Impact of temporomandibular disorder pain in adolescents: differences by age and gender

Ing-Marie Nilsson, Mark Drangsholt, Thomas List
Journal of Orofacial Pain 2009, 23 (2): 115-22

AIMS: To evaluate the impact of temporomandibular disorder (TMD) pain by age and gender in adolescents, with assessments of this impact specifically on school absence, medication consumption, perceived need for treatment, jaw function limitation, depressive symptoms scores and somatic complaints, and graded chronic pain scale.

METHODS: In a population-based sample, a mailed questionnaire was sent to 350 patients with self-reported TMD pain (group 1) and 350 healthy age- and sex-matched individuals (group 2) aged 12 to 19 years 2 to 4 weeks after their annual dental examination. The groups were divided into younger (age 12 to 15) and older (age 16 to 19) groups. Descriptive statistics and 95% confidence intervals were used, and chi-square and t-tests were calculated for analyzing group differences. Odds ratios were estimated using logistic regression.

RESULTS: As expected, groups 1 and 2 differed significantly in most variables related to psychosocial and behavioral factors. For adolescents reporting TMD pain once a week or more, no gender or age differences in pain intensity were seen. Jaw function limitation, depressive symptoms scores, somatic complaints, graded chronic pain, and perceived need for TMD treatment were all significantly higher in girls than in boys. Older girls reported higher analgesic consumption and school absences than older boys.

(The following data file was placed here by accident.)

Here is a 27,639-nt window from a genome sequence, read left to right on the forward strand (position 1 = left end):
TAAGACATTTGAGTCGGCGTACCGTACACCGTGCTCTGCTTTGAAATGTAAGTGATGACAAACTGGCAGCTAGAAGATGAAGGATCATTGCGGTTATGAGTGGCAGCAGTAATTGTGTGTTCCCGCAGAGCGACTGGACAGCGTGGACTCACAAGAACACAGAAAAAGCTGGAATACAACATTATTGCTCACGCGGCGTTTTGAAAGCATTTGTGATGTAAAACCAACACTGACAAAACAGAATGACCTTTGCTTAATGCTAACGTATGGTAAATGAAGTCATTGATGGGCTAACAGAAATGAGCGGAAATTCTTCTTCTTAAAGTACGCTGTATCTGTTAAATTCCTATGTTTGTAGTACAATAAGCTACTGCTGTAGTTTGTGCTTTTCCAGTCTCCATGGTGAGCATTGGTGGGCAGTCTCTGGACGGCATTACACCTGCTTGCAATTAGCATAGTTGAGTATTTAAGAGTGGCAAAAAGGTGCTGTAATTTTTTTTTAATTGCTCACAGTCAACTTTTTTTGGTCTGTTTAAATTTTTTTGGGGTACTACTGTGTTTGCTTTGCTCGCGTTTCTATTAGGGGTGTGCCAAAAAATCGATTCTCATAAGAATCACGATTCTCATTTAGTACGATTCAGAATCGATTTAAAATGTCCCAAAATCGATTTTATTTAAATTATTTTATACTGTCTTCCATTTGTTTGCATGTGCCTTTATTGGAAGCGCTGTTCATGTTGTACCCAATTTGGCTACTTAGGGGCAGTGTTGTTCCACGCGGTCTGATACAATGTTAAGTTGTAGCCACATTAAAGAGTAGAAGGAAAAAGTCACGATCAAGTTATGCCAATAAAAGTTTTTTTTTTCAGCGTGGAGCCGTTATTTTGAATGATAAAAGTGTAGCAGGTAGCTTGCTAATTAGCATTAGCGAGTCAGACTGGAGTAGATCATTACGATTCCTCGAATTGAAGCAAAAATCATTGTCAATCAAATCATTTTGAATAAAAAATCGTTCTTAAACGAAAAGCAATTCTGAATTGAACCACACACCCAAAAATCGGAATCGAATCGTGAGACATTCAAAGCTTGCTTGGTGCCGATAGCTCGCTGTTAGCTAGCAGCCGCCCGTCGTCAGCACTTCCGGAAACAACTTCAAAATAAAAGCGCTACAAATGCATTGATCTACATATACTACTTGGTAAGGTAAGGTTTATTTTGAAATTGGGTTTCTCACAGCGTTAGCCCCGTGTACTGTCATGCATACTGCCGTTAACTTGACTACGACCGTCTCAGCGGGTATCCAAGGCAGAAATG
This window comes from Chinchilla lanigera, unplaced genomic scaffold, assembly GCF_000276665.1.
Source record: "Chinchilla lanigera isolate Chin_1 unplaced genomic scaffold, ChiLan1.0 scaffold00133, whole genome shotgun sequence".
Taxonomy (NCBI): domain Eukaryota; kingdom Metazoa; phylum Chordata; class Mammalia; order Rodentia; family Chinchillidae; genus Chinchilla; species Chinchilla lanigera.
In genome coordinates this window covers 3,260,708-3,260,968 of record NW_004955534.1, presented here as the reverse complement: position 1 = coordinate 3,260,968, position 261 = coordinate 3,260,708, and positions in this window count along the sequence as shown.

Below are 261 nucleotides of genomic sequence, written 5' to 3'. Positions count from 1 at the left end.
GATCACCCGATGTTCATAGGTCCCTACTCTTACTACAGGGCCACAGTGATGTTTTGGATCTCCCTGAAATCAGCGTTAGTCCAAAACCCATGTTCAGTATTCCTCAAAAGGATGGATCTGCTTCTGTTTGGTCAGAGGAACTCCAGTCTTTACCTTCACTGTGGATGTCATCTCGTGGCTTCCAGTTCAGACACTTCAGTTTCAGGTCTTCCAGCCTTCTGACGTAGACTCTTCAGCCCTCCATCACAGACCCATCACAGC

CONCLUSION: Girls reporting TMD pain had significantly greater impact on behavioral and psychosocial factors than boys. Almost one third of older girls, compared to one out of 10 older boys, reported school absences and analgesic consumption because of their TMD pain.

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